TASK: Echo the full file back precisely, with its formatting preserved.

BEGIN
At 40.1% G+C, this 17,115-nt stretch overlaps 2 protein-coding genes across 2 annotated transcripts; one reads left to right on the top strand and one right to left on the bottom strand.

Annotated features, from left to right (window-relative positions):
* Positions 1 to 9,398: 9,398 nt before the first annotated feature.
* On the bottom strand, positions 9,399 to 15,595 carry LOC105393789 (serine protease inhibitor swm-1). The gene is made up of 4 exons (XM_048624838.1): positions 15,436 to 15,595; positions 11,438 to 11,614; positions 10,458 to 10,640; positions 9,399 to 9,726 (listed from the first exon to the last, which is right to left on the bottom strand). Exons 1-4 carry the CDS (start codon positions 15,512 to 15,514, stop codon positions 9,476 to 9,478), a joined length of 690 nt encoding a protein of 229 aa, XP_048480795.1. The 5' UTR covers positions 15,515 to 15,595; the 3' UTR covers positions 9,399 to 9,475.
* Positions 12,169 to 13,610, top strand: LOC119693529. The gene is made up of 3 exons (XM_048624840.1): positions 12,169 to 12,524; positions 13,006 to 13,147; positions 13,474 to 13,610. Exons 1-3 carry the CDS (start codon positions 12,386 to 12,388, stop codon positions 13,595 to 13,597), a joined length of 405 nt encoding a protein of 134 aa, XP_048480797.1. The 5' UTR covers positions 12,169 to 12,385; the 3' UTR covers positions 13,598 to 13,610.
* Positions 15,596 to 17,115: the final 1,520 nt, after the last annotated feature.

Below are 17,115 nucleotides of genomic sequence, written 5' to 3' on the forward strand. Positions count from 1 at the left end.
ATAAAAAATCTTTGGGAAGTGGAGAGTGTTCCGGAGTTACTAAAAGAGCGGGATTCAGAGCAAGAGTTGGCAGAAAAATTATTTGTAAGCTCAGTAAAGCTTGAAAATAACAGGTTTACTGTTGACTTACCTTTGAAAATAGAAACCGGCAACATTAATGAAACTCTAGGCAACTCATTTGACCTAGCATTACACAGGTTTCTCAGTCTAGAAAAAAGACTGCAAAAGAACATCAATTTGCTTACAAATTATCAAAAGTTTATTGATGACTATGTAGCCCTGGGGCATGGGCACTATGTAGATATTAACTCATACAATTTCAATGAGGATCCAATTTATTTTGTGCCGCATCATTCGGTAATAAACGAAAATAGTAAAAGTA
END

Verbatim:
At 40.1% G+C, this 17,115-nt stretch overlaps 2 protein-coding genes across 2 annotated transcripts; one reads left to right on the top strand and one right to left on the bottom strand.

Annotated features, from left to right (window-relative positions):
* Positions 1 to 9,398: 9,398 nt before the first annotated feature.
* On the bottom strand, positions 9,399 to 15,595 carry LOC105393789 (serine protease inhibitor swm-1). The gene is made up of 4 exons (XM_048624838.1): positions 15,436 to 15,595; positions 11,438 to 11,614; positions 10,458 to 10,640; positions 9,399 to 9,726 (listed from the first exon to the last, which is right to left on the bottom strand). Exons 1-4 carry the CDS (start codon positions 15,512 to 15,514, stop codon positions 9,476 to 9,478), a joined length of 690 nt encoding a protein of 229 aa, XP_048480795.1. The 5' UTR covers positions 15,515 to 15,595; the 3' UTR covers positions 9,399 to 9,475.
* Positions 12,169 to 13,610, top strand: LOC119693529. The gene is made up of 3 exons (XM_048624840.1): positions 12,169 to 12,524; positions 13,006 to 13,147; positions 13,474 to 13,610. Exons 1-3 carry the CDS (start codon positions 12,386 to 12,388, stop codon positions 13,595 to 13,597), a joined length of 405 nt encoding a protein of 134 aa, XP_048480797.1. The 5' UTR covers positions 12,169 to 12,385; the 3' UTR covers positions 13,598 to 13,610.
* Positions 15,596 to 17,115: the final 1,520 nt, after the last annotated feature.

Below are 17,115 nucleotides of genomic sequence, written 5' to 3' on the forward strand. Positions count from 1 at the left end.
ATAAAAAATCTTTGGGAAGTGGAGAGTGTTCCGGAGTTACTAAAAGAGCGGGATTCAGAGCAAGAGTTGGCAGAAAAATTATTTGTAAGCTCAGTAAAGCTTGAAAATAACAGGTTTACTGTTGACTTACCTTTGAAAATAGAAACCGGCAACATTAATGAAACTCTAGGCAACTCATTTGACCTAGCATTACACAGGTTTCTCAGTCTAGAAAAAAGACTGCAAAAGAACATCAATTTGCTTACAAATTATCAAAAGTTTATTGATGACTATGTAGCCCTGGGGCATGGGCACTATGTAGATATTAACTCATACAATTTCAATGAGGATCCAATTTATTTTGTGCCGCATCATTCGGTAATAAACGAAAATAGTAAAAGTA